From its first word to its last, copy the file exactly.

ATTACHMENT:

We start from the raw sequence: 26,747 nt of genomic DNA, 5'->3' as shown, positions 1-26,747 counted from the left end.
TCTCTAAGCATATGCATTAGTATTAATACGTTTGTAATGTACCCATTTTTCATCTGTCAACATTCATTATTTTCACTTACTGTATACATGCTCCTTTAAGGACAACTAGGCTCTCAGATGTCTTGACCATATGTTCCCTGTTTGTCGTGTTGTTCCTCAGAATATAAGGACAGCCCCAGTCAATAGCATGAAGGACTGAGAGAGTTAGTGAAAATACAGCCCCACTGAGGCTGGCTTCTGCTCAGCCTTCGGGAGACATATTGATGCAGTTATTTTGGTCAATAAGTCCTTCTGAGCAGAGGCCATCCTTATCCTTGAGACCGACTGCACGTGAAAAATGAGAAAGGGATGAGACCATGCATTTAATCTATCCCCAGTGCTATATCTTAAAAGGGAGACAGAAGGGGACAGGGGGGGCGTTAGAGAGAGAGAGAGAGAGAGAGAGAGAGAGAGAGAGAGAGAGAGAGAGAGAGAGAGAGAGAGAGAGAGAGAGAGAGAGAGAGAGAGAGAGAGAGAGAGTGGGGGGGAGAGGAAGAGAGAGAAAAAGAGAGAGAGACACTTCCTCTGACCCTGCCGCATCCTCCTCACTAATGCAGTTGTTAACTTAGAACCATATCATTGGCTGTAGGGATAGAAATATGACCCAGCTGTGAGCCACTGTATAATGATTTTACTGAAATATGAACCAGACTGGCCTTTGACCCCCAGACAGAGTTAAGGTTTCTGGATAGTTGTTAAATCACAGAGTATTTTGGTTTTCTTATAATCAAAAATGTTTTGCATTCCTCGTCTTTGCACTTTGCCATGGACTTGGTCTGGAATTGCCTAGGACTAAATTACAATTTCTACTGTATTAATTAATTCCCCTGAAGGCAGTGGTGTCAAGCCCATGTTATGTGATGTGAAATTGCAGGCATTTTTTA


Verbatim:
We start from the raw sequence: 26,747 nt of genomic DNA, 5'->3' as shown, positions 1-26,747 counted from the left end.
TCTCTAAGCATATGCATTAGTATTAATACGTTTGTAATGTACCCATTTTTCATCTGTCAACATTCATTATTTTCACTTACTGTATACATGCTCCTTTAAGGACAACTAGGCTCTCAGATGTCTTGACCATATGTTCCCTGTTTGTCGTGTTGTTCCTCAGAATATAAGGACAGCCCCAGTCAATAGCATGAAGGACTGAGAGAGTTAGTGAAAATACAGCCCCACTGAGGCTGGCTTCTGCTCAGCCTTCGGGAGACATATTGATGCAGTTATTTTGGTCAATAAGTCCTTCTGAGCAGAGGCCATCCTTATCCTTGAGACCGACTGCACGTGAAAAATGAGAAAGGGATGAGACCATGCATTTAATCTATCCCCAGTGCTATATCTTAAAAGGGAGACAGAAGGGGACAGGGGGGGCGTTAGAGAGAGAGAGAGAGAGAGAGAGAGAGAGAGAGAGAGAGAGAGAGAGAGAGAGAGAGAGAGAGAGAGAGAGAGAGAGAGAGAGAGAGAGAGAGAGAGTGGGGGGGAGAGGAAGAGAGAGAAAAAGAGAGAGAGACACTTCCTCTGACCCTGCCGCATCCTCCTCACTAATGCAGTTGTTAACTTAGAACCATATCATTGGCTGTAGGGATAGAAATATGACCCAGCTGTGAGCCACTGTATAATGATTTTACTGAAATATGAACCAGACTGGCCTTTGACCCCCAGACAGAGTTAAGGTTTCTGGATAGTTGTTAAATCACAGAGTATTTTGGTTTTCTTATAATCAAAAATGTTTTGCATTCCTCGTCTTTGCACTTTGCCATGGACTTGGTCTGGAATTGCCTAGGACTAAATTACAATTTCTACTGTATTAATTAATTCCCCTGAAGGCAGTGGTGTCAAGCCCATGTTATGTGATGTGAAATTGCAGGCATTTTTTA